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Unsafe Deserialization RRS feed

  • Question

  • User-1835835255 posted

    Any help is appreciated.

    Dynamic Code Evaluation: Unsafe Deserialization
    Deserializing user-controlled object streams at runtime can allow attackers to execute arbitrary code on the server, abuse
    Summary:
    WebInspect has detected LosFormatter serialized object stream in user-controlled POST Parameter data. Deserializing
    user-controlled object streams at runtime can allow attackers to execute arbitrary code on the server, abuse application logic,
    and/or lead to denial of service.
    .NET serialization turns object graphs into byte or XML streams that contain the objects themselves and the necessary
    metadata to reconstruct them from the stream. Developers can create custom code to aid in the process of deserializing .NET
    objects, where they can replace the deserialized objects with different objects, or proxies. The customized deserialization
    process takes place during objects reconstruction, before the objects are returned to the application and cast into expected
    types. By the time developers try to enforce an expected type, code may have already been executed.

    Fix

    Do not deserialize untrusted data without validating the contents of the object stream. In order to validate classes being
    deserialized, the SerializationBinder class should be used.
    The object stream will first contain the class description metadata and then the serialized bytes or XML of their member fields.
    The deserialization process allows developers to read the class description and decide whether to proceed with the
    deserialization of the object or abort it. In order to do so, it is necessary to inherit
    System.Runtime.Serialization.SerializationBinder and provide a custom implementation of the
    BindToType(String, String) or BindToName(Type, String, String) method where class validation and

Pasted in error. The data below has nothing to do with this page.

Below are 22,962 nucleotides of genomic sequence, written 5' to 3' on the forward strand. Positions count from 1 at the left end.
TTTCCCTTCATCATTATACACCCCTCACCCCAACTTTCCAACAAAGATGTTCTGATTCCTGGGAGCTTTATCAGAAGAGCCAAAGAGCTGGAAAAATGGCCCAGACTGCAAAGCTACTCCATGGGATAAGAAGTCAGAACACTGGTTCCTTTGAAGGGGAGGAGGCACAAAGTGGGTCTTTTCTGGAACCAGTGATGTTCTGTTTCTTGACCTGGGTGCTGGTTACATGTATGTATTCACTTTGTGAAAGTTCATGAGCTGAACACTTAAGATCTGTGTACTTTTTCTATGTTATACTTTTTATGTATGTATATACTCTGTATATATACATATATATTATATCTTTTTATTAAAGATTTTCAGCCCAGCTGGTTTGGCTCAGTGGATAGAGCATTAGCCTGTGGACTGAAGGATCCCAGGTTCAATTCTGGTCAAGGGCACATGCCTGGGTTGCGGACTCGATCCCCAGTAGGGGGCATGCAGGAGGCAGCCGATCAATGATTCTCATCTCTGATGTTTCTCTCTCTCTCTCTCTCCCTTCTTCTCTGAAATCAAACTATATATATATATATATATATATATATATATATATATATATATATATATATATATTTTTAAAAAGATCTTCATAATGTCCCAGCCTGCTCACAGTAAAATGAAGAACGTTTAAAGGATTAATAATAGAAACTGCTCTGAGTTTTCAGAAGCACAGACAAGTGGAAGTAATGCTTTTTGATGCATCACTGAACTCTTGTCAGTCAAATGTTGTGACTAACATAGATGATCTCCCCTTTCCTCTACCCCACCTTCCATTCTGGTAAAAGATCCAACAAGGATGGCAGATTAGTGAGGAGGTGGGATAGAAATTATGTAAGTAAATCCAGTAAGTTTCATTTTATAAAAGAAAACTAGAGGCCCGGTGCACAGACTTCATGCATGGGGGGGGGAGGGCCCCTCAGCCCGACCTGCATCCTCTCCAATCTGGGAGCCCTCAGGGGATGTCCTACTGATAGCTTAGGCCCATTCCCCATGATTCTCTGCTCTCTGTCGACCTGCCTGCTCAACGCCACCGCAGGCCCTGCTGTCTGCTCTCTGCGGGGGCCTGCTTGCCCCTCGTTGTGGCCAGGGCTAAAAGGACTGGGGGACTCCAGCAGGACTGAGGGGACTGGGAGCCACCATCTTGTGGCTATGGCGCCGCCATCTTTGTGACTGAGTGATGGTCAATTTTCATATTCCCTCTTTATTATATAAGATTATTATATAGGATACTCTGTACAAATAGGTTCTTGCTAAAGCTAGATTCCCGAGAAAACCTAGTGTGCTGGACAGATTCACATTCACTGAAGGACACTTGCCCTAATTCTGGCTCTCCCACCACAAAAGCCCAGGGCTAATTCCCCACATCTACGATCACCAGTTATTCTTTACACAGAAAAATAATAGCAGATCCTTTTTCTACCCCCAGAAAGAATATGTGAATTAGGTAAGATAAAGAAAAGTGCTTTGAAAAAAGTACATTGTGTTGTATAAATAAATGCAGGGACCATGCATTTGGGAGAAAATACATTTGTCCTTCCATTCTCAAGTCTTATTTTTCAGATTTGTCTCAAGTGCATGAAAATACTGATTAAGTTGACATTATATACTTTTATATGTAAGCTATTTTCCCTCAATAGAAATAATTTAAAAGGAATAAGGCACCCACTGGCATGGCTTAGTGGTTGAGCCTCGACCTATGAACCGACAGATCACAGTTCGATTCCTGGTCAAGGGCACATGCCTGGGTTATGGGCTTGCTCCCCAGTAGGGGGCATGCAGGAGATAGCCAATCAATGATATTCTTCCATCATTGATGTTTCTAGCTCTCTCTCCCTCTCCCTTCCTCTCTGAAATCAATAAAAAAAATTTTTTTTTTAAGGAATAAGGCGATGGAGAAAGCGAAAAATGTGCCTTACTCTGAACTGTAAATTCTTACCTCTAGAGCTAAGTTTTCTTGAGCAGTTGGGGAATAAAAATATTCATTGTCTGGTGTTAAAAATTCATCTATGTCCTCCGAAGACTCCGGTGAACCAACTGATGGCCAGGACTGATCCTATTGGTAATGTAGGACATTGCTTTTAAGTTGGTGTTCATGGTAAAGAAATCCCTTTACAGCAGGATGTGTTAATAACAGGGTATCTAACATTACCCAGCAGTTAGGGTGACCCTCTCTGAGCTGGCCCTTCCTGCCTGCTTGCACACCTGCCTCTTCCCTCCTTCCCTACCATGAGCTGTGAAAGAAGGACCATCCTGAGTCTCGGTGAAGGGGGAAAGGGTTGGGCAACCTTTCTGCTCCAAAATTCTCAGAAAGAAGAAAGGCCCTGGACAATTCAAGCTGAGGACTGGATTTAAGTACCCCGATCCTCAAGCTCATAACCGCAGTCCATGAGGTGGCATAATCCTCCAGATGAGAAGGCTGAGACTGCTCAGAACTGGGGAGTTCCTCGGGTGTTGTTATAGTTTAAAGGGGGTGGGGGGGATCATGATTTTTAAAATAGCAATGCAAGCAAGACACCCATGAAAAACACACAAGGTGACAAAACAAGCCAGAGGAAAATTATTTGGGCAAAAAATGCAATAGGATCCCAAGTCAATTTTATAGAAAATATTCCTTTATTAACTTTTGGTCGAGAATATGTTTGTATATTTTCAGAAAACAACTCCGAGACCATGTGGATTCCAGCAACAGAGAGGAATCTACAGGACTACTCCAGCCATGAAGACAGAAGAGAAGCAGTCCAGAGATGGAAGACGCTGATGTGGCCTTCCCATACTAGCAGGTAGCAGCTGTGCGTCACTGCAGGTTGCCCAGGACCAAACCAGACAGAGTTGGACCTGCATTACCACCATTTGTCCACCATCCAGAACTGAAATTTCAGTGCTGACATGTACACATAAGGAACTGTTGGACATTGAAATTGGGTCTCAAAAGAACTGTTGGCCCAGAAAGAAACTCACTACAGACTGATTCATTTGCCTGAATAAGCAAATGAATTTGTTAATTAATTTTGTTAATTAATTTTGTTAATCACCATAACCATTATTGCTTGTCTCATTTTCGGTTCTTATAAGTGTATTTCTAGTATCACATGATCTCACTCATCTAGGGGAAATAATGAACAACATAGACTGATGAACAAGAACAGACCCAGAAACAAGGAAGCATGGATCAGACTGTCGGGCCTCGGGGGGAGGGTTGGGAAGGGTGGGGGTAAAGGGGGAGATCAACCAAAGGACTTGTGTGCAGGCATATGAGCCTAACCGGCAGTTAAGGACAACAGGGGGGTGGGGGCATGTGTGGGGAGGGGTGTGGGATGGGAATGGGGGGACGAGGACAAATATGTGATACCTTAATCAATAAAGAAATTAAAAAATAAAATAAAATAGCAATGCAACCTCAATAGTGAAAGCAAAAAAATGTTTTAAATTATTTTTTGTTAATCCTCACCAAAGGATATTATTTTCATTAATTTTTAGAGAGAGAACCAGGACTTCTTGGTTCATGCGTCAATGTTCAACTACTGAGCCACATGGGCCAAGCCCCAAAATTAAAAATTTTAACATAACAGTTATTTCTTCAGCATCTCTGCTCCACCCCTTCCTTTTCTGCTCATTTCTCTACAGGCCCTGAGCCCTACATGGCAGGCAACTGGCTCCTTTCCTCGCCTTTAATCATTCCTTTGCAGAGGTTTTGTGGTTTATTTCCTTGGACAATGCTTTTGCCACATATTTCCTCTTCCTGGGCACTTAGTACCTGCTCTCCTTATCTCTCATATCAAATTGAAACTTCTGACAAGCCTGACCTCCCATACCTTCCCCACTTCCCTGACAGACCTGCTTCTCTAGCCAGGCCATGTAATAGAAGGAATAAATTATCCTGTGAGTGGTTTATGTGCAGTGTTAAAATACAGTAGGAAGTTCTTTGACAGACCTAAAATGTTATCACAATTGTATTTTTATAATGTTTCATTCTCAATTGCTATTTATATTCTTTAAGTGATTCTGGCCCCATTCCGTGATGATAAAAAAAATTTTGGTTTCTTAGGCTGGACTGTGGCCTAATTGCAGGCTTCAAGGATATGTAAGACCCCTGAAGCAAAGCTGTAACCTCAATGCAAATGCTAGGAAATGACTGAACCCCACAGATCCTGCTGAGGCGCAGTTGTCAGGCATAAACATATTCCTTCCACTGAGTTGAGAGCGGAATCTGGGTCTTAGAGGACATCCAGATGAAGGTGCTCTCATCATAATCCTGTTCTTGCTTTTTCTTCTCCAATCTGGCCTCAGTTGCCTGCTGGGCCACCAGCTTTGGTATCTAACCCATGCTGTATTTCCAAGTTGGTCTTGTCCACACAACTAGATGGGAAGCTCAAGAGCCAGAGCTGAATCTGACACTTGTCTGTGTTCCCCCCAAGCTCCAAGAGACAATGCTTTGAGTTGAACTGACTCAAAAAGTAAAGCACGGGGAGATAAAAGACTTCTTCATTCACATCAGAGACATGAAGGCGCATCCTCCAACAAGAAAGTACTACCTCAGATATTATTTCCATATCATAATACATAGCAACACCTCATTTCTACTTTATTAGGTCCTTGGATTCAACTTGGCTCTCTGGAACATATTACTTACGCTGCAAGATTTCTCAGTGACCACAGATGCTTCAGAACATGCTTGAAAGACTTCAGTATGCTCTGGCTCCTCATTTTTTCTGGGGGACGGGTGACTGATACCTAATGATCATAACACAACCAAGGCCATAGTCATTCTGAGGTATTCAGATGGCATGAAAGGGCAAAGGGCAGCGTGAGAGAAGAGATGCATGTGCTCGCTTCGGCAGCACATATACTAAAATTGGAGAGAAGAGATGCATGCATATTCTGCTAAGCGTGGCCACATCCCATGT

verification should take place.
    Always use a strict whitelist approach to only deserialize expected types. A blacklist approach is not recommended since
    attackers may use many available gadgets to bypass the blacklist. Also, keep in mind that although some classes are publicly
    known, there may be others that are unknown or undisclosed, so a whitelist approach will always be preferred. Any class
    allowed in the whitelist should be audited to make sure it is safe to deserialize.
    To avoid denial of service attacks in DataContractSerializer, it is recommended to set a safe value for the
    MaxItemsInObjectGraph property based on the number of objects that are being deserialized and the CLR aborts the
    deserialization when a threshold is surpassed.
    When deserialization takes place in a library, or framework the above recommendation is not useful since it is beyond the
    developer's control. In those cases, you may want to make sure that these protocols meet the following requirements:
    · Not exposed publicly.
    · Use authentication.
    · Use integrity checks.
    · Use encryption.

    Tuesday, September 25, 2018 11:54 AM

All replies

  • User283571144 posted

    Hi chjones2008,

    According to your description, I couldn't understand your issue clearly.

    Could you please post more details about which code show this error?

    Besides, as far as I know, the deserialization itself can already be unsafe.

    If the serialized data contains personal information, or bank information, then absolutely(there is a security risk). 

    Best Regards,

    Brando

    Wednesday, September 26, 2018 6:31 AM
  • User-1835835255 posted

    Theres a security scan that runs on the server of the website I made and that's the error and proposed solution to fix the issue (Unsafe Deserialization).  The "fix" is not clear, so I'm looking for more info on how to fix this issue.

    Wednesday, September 26, 2018 11:53 AM
  • User283571144 posted

    Hi chjones2008,

    Theres a security scan that runs on the server of the website I made and that's the error and proposed solution to fix the issue (Unsafe Deserialization).  The "fix" is not clear, so I'm looking for more info on how to fix this issue.

    As far as I know, this issue may related with your xml data, the xml may not contain the DTD, so it will show this security issue.

    With a DTD, independent groups of people can agree on a standard DTD for interchanging data.

    An application can use a DTD to verify that XML data is valid.

    I suggest you could check the data format to make sure it contains the DTD.

    More details, you could refer to below article:

    https://www.w3schools.com/xml/xml_dtd_intro.asp 

    Best Regards,

    Brando

    Monday, October 1, 2018 1:49 AM